Spawning spectacle

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Every year in September and October, about 5 to 7 days after the full moon, during the evening hours the Caribbean sea fills up with billions of reproductive cells produced by the reef building corals that make our reefs so special. This spectacular process is one of the wonders of the natural world. Only recently, scientists have been able to unravel a fraction of the mystery behind ‘the ways of the corals’. During such a spawning event, fertilization of the eggs take place within the ‘reproductive soup’. After a while, free swimming larvae will emerge from the eggs in a search for the perfect spot to colonize. When this spot has been identified, a larva will cement itself to the chosen substrate, after which a-sexual reproduction (cloning) will become the driving factor behind the construction of the multi-chambered coral colonies our reefs are well known for. Unfortunately, scientists are alarmed by the fact that the success of settlement has gone down dramatically over the last two decades. The reason? Mostly nutrient enrichment of coastal waters (from human waste), inducing excess growth of algae.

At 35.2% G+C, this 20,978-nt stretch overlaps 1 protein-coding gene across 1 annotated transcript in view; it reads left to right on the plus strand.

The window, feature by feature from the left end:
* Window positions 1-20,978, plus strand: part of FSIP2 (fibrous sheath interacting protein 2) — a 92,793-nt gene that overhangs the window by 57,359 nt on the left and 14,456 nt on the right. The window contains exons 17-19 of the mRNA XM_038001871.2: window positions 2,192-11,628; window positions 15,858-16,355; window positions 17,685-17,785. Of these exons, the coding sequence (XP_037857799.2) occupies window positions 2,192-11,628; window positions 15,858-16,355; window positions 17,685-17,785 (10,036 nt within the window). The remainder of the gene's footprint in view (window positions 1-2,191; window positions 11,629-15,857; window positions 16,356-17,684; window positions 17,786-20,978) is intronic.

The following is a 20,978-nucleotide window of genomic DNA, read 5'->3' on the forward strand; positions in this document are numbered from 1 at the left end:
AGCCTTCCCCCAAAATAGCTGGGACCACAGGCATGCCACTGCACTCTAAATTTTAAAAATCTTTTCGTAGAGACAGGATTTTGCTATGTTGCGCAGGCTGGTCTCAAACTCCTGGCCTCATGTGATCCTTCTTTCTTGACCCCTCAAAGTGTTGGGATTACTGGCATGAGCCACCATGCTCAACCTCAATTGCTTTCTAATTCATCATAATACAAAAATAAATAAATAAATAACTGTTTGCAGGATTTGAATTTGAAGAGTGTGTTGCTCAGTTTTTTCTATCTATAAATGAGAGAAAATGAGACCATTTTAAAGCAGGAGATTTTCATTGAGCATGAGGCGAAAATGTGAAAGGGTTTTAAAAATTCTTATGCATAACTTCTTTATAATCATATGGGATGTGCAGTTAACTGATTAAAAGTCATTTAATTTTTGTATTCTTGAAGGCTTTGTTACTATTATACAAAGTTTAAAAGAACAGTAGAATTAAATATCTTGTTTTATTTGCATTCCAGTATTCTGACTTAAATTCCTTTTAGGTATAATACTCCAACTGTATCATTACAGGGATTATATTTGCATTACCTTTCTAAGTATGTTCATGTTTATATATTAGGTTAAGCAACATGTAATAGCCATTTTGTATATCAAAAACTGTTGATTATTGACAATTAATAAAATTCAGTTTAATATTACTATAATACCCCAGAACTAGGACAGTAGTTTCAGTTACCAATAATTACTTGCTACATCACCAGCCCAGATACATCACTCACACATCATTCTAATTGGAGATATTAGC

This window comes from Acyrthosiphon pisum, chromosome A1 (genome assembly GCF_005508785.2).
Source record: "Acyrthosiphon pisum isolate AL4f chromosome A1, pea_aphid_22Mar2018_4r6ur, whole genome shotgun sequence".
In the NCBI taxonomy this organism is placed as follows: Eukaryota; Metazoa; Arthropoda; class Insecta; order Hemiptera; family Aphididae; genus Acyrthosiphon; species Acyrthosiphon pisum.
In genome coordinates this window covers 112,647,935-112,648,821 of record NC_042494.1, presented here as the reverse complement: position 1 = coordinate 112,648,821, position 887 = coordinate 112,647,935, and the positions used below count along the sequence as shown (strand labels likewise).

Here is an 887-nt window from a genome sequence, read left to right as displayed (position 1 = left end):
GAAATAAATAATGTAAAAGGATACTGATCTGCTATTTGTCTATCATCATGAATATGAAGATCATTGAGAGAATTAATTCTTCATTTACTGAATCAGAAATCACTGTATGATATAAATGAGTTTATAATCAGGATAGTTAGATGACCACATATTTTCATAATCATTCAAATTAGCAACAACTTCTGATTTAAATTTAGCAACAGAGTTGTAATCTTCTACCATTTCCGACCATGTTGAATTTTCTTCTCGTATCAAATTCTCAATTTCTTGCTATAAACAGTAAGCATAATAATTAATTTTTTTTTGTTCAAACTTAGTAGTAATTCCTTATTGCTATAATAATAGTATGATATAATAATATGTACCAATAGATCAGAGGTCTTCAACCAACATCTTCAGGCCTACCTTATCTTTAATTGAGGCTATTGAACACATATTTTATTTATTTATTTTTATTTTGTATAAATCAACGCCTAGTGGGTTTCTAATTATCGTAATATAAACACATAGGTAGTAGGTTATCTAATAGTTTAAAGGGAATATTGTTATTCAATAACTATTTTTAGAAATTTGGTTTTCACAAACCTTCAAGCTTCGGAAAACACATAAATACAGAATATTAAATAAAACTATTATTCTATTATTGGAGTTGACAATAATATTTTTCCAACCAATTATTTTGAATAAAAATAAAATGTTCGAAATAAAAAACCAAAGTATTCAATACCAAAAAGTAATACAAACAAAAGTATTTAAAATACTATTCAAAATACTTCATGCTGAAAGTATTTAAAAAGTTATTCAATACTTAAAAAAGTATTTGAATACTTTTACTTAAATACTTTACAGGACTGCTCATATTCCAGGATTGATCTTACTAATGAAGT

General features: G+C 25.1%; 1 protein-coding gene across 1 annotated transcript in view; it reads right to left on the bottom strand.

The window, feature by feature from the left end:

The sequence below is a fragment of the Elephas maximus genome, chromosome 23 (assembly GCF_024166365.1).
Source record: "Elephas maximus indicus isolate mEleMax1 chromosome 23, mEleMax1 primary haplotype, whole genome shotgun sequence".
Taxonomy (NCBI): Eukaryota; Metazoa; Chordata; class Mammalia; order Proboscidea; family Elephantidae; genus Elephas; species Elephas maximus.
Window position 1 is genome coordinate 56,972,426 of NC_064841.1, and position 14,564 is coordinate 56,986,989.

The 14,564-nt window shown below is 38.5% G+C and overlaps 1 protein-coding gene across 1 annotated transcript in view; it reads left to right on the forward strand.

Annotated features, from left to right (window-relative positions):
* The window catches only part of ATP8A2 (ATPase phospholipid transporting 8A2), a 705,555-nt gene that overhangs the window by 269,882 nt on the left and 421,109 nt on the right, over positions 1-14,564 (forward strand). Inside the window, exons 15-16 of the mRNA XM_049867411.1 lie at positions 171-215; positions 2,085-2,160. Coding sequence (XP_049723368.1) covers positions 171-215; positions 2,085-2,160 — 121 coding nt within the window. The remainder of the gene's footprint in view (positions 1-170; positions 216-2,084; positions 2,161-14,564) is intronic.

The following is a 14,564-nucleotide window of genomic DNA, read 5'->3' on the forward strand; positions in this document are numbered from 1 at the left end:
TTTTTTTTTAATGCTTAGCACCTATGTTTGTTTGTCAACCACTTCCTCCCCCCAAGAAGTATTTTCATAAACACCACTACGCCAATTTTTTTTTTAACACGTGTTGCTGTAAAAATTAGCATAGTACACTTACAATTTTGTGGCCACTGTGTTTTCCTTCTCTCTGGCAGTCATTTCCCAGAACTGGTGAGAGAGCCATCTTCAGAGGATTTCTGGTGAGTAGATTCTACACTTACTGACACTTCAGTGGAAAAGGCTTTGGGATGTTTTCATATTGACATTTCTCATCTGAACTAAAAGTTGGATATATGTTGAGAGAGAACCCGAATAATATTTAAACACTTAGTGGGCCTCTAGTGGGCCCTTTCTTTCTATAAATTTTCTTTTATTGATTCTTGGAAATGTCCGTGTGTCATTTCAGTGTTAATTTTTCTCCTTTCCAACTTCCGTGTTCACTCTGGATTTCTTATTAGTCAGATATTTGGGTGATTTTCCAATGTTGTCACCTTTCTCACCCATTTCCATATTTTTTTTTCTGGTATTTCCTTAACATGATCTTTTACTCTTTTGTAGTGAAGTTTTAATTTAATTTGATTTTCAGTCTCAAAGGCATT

The first video shows the spawning behavior of the boulder star coral (Montastrea annularis), the second is of the massive starlet coral (Siderastrea siderea) and the third of the great star coral (Montastrea cavernosa). The videos have no audio track.

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